Guillermo del Toro discusses Alfred Hitchcock's legacy
Over the next month in Toronto, Guillermo del Toro will introduce a series of films by Alfred Hitchcock, whom the Mexican filmmaker considers a great influence on his own career.
In Toronto to shoot Pacific Rim, del Toro will give a master class on Hitchcock's significance and film language at the TIFF Bell Lightbox on May 7, 8, 15 and 16.
He's chosen four films that he feels show the widest range of Hitchcock's technique: Frenzy (1972), North by Northwest (1959), Notorious (1946) and Shadow of a Doubt (1943).
In an interview with Jian Ghomeshi, host of CBC's Q cultural affairs show, del Toro revealed that he wrote a book on Hitchcock when he was a 23-year-old student.
"He's not only someone who's very accessible — and you can see the effect his movies and scenes have on people — but also he's somebody that you are not intimidated by as a young filmmaker," del Toro said.
The Pan’s Labyrinth director argues that Hitchcock created an entire language of cinema that has had a lasting impact on the industry.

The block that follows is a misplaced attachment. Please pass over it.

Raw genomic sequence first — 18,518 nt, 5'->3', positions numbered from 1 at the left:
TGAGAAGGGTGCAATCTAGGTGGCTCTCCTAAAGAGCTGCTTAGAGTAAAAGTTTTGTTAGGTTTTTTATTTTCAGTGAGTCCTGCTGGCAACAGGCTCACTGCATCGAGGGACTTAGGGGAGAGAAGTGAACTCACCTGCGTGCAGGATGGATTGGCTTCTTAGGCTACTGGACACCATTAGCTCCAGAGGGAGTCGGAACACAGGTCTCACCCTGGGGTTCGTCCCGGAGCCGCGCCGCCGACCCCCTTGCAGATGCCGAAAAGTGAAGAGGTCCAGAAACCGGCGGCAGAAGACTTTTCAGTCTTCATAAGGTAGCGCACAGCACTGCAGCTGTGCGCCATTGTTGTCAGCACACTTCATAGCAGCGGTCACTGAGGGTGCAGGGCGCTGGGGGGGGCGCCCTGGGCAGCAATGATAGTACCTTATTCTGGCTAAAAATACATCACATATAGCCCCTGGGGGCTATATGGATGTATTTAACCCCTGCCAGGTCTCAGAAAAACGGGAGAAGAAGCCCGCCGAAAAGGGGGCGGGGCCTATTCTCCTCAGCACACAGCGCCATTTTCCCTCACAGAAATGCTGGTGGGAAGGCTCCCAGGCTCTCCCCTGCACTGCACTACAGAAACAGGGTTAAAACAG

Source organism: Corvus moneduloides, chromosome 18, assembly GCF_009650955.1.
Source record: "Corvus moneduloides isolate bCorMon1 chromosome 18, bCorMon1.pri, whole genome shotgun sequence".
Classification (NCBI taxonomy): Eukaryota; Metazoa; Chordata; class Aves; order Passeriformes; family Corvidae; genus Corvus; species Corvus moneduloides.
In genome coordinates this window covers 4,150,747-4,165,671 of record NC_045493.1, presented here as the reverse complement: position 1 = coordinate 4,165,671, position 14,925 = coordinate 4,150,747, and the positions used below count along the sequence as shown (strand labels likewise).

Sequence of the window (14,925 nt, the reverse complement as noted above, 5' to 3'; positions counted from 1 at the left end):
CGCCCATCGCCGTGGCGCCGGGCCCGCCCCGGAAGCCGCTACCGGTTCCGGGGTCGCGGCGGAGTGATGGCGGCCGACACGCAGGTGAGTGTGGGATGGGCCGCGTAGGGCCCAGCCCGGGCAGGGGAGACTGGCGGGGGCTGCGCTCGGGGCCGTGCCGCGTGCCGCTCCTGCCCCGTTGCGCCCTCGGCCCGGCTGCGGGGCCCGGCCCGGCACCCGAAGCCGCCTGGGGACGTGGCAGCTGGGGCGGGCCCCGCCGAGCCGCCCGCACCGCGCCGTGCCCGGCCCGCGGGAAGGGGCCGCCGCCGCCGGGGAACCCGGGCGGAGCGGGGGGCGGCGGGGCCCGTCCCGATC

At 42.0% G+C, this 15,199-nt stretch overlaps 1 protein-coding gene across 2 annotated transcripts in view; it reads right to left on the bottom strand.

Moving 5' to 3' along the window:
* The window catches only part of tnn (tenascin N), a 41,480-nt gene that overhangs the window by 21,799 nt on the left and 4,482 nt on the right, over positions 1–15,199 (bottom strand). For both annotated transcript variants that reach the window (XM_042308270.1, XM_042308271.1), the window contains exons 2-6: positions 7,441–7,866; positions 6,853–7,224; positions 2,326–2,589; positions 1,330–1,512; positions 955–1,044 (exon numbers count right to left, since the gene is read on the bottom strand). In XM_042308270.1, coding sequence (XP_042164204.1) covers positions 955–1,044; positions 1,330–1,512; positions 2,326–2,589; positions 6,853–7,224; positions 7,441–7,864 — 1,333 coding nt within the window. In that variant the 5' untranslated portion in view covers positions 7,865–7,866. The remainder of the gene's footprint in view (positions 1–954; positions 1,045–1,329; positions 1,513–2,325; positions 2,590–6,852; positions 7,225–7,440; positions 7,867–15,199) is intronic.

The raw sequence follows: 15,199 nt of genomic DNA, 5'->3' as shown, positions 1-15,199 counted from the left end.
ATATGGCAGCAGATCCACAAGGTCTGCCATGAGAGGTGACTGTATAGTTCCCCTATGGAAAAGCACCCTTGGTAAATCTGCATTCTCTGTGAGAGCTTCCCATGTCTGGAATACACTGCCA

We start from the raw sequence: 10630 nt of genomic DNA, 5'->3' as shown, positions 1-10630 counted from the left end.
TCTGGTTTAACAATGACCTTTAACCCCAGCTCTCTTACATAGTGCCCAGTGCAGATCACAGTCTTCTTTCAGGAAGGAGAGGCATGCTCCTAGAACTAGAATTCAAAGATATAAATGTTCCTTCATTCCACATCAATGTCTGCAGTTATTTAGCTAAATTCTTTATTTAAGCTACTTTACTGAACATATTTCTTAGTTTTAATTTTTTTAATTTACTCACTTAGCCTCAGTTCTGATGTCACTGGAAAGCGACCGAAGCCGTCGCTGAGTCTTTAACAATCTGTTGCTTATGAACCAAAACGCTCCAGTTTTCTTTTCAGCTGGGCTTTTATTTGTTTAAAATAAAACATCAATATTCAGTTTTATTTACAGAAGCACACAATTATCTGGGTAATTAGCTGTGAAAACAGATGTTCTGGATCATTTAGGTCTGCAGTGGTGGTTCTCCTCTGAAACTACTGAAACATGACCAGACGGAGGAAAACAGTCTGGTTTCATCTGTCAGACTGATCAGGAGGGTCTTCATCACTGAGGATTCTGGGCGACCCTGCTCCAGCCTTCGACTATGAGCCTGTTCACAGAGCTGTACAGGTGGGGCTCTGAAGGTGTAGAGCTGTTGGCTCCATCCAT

He sees Hitchcock as a master of manipulating human emotion and admires both his popular sensibility as well as his ability to probe the darker corners of the psyche.
"When you grow up as a child who sits in the corner of playground watching other kids play, you understand the human condition at an early age and you understand that the world is not under your control," del Toro said.
"Then, you find a medium in which you can have 500 people elucidate the same reaction at the same time."
Del Toro will also host an hour-long question-and-answer session about Hitchcock as part of each master class.